National Center for Genome Resources

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The National Center for Genome Resources (NCGR), a non-profit research institute. Established in 1994, NCGR is a national provider of bioinformatics software products and information resources that improve the bioscience discovery process.

NCGR's mission is to improve human health & nutrition by translating bioscience research with computing and math. NCGR's vision is to pioneer the use of scientific software and computation to halt diseases and improve nutrition. NCGR's unique approach is to discover solutions to healthcare and nutrition problems by two paths - experimental and computational performed in parallel and iteratively.

NCGR has 11 years experience in:

  • Collaborative development of reliable, adaptable software for bio-scientists
  • Data integration and interactive analysis
  • Extracting discoveries from complex, incomplete data

Key Attributes

1. Extracting discoveries from complex information. NCGR scientists are expert in the use of multi-scale modeling, complex network analysis and inferential statistics to solve practical problems. For example, in 2004 NCGR pioneered a new class of simulations that allow data-driven, dynamic modeling of marine phytoplankton in global carbon cycling. Using these models, we discovered that oceans are highly effective in mitigating the effects of global warming. Despite changes in light, temperature and nutrients that dramatically affect individual species, the total capacity of ocean phytoplankton to sequester carbon remains remarkably constant. This work is funded by the Department of Energy.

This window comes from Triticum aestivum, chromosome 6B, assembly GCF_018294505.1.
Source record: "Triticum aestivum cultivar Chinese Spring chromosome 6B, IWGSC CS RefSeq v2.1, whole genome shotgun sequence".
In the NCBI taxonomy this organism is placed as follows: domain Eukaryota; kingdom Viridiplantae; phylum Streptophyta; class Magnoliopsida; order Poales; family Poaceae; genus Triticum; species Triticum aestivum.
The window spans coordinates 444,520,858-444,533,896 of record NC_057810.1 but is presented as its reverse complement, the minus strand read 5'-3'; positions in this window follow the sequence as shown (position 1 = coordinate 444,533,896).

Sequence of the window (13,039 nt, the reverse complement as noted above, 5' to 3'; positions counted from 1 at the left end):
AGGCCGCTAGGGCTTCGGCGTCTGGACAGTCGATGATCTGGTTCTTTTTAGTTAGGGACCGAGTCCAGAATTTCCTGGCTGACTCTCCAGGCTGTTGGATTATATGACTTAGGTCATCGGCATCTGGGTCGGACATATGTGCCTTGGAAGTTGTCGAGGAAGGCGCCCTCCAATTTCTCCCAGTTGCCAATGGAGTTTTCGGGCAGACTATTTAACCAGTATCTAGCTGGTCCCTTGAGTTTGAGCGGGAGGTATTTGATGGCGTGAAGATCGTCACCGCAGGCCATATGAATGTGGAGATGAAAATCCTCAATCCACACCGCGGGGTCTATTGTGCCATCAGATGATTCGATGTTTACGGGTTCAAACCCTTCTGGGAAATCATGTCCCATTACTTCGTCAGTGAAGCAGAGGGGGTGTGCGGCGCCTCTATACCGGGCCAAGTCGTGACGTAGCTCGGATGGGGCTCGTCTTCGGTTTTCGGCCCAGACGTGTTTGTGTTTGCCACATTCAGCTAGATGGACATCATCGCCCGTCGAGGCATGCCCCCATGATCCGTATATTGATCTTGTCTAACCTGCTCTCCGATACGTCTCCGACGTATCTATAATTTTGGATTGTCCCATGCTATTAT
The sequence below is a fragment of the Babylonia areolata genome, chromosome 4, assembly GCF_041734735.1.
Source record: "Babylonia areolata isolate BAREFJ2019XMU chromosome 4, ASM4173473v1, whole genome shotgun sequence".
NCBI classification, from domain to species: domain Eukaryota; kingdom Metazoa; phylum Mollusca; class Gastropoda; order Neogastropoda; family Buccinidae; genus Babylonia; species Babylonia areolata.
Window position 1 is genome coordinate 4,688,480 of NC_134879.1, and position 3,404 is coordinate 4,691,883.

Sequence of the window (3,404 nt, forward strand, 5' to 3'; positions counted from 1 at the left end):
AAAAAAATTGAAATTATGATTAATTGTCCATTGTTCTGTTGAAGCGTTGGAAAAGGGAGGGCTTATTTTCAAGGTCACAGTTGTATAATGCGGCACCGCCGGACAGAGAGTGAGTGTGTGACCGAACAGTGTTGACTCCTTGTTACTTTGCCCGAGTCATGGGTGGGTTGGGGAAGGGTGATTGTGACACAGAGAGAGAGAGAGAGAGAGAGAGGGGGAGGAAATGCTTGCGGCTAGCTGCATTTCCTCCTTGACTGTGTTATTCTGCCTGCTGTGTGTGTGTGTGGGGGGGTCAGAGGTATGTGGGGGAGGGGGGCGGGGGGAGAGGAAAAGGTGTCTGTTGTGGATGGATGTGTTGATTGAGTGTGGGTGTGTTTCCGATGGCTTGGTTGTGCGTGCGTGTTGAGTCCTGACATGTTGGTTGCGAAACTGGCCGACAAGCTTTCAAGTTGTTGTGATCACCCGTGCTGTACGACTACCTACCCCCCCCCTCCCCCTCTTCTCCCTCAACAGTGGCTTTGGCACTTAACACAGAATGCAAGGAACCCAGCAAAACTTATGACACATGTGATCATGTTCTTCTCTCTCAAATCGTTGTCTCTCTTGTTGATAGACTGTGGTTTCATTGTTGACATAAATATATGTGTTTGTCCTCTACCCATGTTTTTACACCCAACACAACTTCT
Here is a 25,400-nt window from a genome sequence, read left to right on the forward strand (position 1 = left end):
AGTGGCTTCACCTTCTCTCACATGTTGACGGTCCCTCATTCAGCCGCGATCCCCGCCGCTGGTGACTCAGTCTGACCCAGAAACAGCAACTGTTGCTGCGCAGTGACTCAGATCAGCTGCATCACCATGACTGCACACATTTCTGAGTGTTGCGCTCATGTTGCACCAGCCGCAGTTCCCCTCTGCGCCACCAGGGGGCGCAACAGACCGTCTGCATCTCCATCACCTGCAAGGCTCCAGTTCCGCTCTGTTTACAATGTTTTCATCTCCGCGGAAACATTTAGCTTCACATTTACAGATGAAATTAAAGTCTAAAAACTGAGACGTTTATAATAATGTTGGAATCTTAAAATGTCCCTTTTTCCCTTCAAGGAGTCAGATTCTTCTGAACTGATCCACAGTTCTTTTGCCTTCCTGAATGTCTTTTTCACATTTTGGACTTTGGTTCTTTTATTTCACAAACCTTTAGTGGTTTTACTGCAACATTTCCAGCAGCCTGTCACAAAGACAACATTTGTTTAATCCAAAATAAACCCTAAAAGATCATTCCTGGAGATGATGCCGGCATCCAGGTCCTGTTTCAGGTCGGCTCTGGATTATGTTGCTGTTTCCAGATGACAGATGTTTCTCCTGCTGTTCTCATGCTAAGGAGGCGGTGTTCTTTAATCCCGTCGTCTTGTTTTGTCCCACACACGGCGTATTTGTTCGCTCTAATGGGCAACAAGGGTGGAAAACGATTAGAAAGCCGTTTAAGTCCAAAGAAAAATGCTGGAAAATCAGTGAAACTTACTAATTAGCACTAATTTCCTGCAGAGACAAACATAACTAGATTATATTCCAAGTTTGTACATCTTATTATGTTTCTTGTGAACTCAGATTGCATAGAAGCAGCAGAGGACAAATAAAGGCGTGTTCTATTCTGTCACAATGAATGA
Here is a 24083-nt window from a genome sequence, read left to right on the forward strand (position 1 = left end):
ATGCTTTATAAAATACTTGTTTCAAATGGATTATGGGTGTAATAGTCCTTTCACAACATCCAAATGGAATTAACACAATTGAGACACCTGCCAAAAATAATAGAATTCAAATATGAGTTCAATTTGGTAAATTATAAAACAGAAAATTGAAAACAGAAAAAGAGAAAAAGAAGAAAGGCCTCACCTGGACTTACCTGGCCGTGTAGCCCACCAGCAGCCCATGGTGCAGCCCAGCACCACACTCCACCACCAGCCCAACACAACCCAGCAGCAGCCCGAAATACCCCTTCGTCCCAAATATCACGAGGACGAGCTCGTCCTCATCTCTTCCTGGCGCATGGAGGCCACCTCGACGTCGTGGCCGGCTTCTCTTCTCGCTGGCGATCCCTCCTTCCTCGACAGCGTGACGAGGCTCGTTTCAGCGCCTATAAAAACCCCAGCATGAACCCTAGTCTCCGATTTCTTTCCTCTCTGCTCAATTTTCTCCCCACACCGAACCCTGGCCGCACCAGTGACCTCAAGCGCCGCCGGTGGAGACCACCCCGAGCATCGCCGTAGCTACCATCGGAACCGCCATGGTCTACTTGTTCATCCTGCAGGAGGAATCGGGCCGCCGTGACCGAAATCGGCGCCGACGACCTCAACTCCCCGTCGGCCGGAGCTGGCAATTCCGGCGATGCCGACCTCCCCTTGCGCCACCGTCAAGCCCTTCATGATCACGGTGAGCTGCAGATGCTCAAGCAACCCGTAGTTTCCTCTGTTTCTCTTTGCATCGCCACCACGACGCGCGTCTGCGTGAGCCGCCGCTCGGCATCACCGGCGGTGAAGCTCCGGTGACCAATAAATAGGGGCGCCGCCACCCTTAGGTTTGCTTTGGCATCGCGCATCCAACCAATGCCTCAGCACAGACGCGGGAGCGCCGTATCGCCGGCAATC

2. Collaborative development of reliable, extensible software for bio-scientists. NCGR engineers have unsurpassed experience developing robust, adaptable software for bioscientists. NCGR blends software industry and scientific community standardsto support programs and collaborations. o LIS: LIS is the primary information resource for legume research. This year we designed a â??clickableâ? user interface to help non-experts access DNA sequence data. o TAIR: The most widely used, web-based, plant information resource In April 2005 , The Arabidopsis Information Resource, served over a million pages of web content to biologists, a 25% increase over last year. The team also published a manuscript describing functional annotation using controlled vocabularies in Plant Physiology. o PFGD: A resource for plant-pathogen interactions PFGD now integrates information about an entire kingdom of pathogens, the Oomycetes, and a host plant family, the Solanaceae. In 2004, NCGR developed a gene expression module, allowing researchers to explore plant-pathogen interactions. o ISYS: released as open source External developers, such as our development partners at CIMMYT, now have full access to ISYS code. NCGR continues to develop dynamic discovery platforms, such as the comparative genetic map viewer, introduced in a 2004 Plant Molecular Biology publication. 3. Web-enabled data integration and analysis. NCGR is pioneering the development of semantic web technologies and standards for scientists. These next-generation technologies will be critical for accessing and unlocking biological information dispersed across the world-wide-web. A prototype â??Semantic Googleâ?: Funded by the National Science Foundation. The NCGR team developed a prototype that responds to web queries by returning pages, based not just on matching words, but on matching concepts and suitability for tasks. 4. Enriching New Mexico through state-wide education and research partnerships. NCGR is committed to research partnerships. Funded collaborations include those with the University of New Mexico, New Mexico Tech, New Mexico State University, Los Alamos National Laboratory and Sandia National Laboratory. The 1st annual New Mexico Bioinformatics Symposium. NCGR hosted the inaugural Symposium of the New Mexcio INBRE consortium, funded by the National Institutes of Health. Over 100 students, faculty and researchers attended. 5. Sustainability through grant and contract revenue growth. NCGR is an entrepreneurial research organization, as evidenced by the spin-out of Molecular Informatics, a former NCGR subsidiary. Revenue from federal agency grants and contracts has grown at 30%+ per annum for the last 3 years, and continued this pace in 2004.